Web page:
Toni Randolph Feature Archive

As lawmakers try to close a $700 million deficit, the leaders of the state's two largest religious denominations want to put a human face on potential cuts to human services. (01/20/2005)
Officials from the University of Minnesota opened a nearly century-old time capsule. It was found during construction of the school's new health sciences building. (01/05/2005)
There are more than 1,200 legal partners at the major law firms in the Twin Cities. But a recent survey shows that little more than two percent of those partners are minorities. (12/21/2004)
English language classes are bursting at the seams in the Twin Cities. New arrivals to the United States have been packing the classes, eager to learn the primary language of their new homeland. (10/25/2004)
After a series of deadly school shootings in recent years, including one in Minnesota, school officials, police and prosecutors say they're not overreacting. They say they've been taking these threats more seriously -- because they can't afford not to. (10/19/2004)
A new Minnesota Public Radio-Pioneer Press poll shows that many state residents believe that the cost of helping immigrants get established here outweighs their contribution. (09/23/2004)
The Minnesota State Fair opens Thursday for a 12-day run. And while there are more than 3,000 fairs in North America, Minnesotans have long claimed that their annual state fair is one of the best. Many people say they're right. (08/26/2004)
Writer Walter Mosley's latest novel "Little Scarlet," features street detective Easy Rawlins once more trying to solve a mystery. This time a black woman nicknamed "little Scarlet" has been killed during the Los Angeles riots in 1965. The police think the killer is white, and they enlist Easy to help find her killer. (07/29/2004)
Two good friends will be making great music over the weekend with the Minnesota Orchestra. Andre Watts is the featured pianist in a program tonight conducted by Andrew Litton, the artistic director of Sommerfest. The performance is another chapter in the long history of their friendship and musical collaboration. (07/23/2004)
Just as the celebration of the Grand Excursion drew huge commercial and journalistic interest 150 years ago, it also helped spawn an artistic interest in life along the Mississippi. Some of the results are now on display at the Minneapolis Institute of Arts. The exhibit shows how the artistic exploration of the Mississippi River Valley influenced American culture. (06/29/2004)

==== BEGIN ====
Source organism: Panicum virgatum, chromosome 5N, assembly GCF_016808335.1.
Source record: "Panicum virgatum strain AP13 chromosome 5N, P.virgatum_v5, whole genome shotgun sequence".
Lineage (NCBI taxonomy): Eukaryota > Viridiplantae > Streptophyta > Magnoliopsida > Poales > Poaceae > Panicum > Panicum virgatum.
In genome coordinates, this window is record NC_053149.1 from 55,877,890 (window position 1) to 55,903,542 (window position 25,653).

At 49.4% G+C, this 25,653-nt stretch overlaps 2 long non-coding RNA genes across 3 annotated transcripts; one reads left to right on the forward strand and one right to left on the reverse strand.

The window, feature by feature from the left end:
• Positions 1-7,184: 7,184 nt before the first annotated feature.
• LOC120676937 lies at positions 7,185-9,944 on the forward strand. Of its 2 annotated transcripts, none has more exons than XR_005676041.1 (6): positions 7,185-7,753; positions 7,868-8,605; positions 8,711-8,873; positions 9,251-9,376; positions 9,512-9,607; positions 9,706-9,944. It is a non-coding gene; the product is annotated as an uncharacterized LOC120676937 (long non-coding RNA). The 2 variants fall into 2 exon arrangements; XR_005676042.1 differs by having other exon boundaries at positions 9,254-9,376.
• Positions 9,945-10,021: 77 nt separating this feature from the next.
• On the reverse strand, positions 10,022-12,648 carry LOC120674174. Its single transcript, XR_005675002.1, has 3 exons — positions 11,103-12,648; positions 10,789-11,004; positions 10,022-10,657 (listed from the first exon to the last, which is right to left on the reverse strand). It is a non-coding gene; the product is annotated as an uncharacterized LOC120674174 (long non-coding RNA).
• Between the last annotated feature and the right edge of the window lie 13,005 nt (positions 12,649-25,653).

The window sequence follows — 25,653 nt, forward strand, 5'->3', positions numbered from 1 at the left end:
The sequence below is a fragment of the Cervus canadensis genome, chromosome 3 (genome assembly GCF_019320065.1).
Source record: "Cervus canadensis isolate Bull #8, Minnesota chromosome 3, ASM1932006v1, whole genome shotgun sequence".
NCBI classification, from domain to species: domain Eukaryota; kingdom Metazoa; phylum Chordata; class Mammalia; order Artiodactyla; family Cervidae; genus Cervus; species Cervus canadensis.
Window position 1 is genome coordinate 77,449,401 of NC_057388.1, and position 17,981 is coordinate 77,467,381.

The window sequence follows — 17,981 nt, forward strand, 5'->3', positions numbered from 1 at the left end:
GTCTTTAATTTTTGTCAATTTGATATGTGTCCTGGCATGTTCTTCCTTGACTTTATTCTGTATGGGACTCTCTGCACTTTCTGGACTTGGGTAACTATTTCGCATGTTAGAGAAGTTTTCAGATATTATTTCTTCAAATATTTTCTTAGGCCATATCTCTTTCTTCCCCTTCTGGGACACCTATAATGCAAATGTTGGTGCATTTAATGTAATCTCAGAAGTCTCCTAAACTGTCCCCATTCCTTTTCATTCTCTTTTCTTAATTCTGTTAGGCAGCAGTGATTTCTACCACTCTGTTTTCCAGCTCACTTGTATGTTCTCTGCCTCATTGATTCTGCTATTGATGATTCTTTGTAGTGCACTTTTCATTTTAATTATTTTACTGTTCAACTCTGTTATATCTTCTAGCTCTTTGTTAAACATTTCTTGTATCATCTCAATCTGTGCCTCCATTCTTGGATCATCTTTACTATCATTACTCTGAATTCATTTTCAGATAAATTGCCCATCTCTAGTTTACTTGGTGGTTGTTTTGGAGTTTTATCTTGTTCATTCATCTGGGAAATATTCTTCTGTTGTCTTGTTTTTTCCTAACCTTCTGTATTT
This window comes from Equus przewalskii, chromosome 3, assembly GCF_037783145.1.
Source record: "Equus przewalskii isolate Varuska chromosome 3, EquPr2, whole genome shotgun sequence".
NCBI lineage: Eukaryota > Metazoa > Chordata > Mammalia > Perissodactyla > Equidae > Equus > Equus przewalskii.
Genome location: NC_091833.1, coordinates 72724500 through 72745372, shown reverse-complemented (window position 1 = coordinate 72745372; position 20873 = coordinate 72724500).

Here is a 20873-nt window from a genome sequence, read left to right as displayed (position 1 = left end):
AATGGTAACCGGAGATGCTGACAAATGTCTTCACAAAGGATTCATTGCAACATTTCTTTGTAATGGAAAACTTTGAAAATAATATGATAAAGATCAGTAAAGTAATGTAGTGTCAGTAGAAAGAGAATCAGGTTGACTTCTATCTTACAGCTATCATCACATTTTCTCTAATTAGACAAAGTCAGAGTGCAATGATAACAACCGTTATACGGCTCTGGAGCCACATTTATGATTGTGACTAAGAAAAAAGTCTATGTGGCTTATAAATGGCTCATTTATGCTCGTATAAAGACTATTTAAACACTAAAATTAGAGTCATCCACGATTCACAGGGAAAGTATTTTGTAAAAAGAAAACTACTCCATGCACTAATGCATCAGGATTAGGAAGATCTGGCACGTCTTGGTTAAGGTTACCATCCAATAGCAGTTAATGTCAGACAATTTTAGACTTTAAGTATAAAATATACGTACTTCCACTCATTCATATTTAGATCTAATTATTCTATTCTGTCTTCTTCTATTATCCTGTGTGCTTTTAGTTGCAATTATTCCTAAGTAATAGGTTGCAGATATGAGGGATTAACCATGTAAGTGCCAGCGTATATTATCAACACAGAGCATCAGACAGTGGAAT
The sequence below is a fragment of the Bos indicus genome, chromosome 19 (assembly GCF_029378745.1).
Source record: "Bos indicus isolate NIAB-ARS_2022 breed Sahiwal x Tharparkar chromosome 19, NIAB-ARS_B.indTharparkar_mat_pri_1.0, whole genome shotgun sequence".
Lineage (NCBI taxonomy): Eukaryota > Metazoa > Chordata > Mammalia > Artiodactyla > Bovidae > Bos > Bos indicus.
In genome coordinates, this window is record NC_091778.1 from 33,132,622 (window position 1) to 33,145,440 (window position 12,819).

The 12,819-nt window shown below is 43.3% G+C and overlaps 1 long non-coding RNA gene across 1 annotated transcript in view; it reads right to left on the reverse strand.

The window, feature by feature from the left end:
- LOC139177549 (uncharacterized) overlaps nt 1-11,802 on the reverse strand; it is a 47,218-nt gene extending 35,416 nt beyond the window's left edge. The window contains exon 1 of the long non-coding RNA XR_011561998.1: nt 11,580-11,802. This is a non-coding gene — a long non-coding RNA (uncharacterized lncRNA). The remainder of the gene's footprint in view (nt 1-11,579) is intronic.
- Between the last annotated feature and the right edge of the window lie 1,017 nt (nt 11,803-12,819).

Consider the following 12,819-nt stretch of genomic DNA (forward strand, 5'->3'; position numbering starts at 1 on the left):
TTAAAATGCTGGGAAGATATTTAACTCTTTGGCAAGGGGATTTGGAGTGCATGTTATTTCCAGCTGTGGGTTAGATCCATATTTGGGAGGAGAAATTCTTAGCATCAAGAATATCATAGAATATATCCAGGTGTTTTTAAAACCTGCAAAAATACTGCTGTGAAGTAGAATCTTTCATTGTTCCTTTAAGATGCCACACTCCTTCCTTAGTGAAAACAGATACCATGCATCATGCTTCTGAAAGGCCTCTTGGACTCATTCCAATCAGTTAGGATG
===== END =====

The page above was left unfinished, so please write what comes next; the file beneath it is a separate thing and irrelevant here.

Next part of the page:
Seven children were among the 11 Hmong refugees who arrived in the Twin Cities earlier this week. Some of those kids are now beginning the process of enrolling in St. Paul schools. School officials say they hope to make that process as routine as possible. (06/25/2004)
After months of preparation, the first of what could be 5,000 Hmong refugees arrived at Twin Cities International Airport Monday night. They were greeted by dozens of relatives in a tearful, but joyous, reunion. (06/22/2004)
MPR News reporter Toni Randolph joined Hmong families at the Twin Cities International Airport in June 2004 as they awaited the arrival of relatives and friends planning to resettle in Minnesota from refugee camps in Thailand. (06/22/2004)
One of the events on Mexico's President Vicente Fox agenda during his visit to the Twin Cities is a meeting with players from Minnesota's pro soccer team, the Minnesota Thunder. It's a prelude to the Thunder's game just hours later against one of Mexico's top teams, Club Morelia. The teams play a special exhibition game at James Griffin Stadium. The stadium at Central High School in St. Paul is the Thunder's new home field -- a relocation the Thunder hopes will expand its fan base. (06/18/2004)
Later this month, Hmong refugees will begin arriving in Minnesota from Thailand. By the end of the year, the Twin Cities will have nearly 5,000 new Hmong residents. They'll join the more than 20,000 Hmong who began arriving here in the 1970s. While this new wave of refugees will have some obstacles to overcome when they arrive, they'll have some advantages their predecessors never did. (06/03/2004)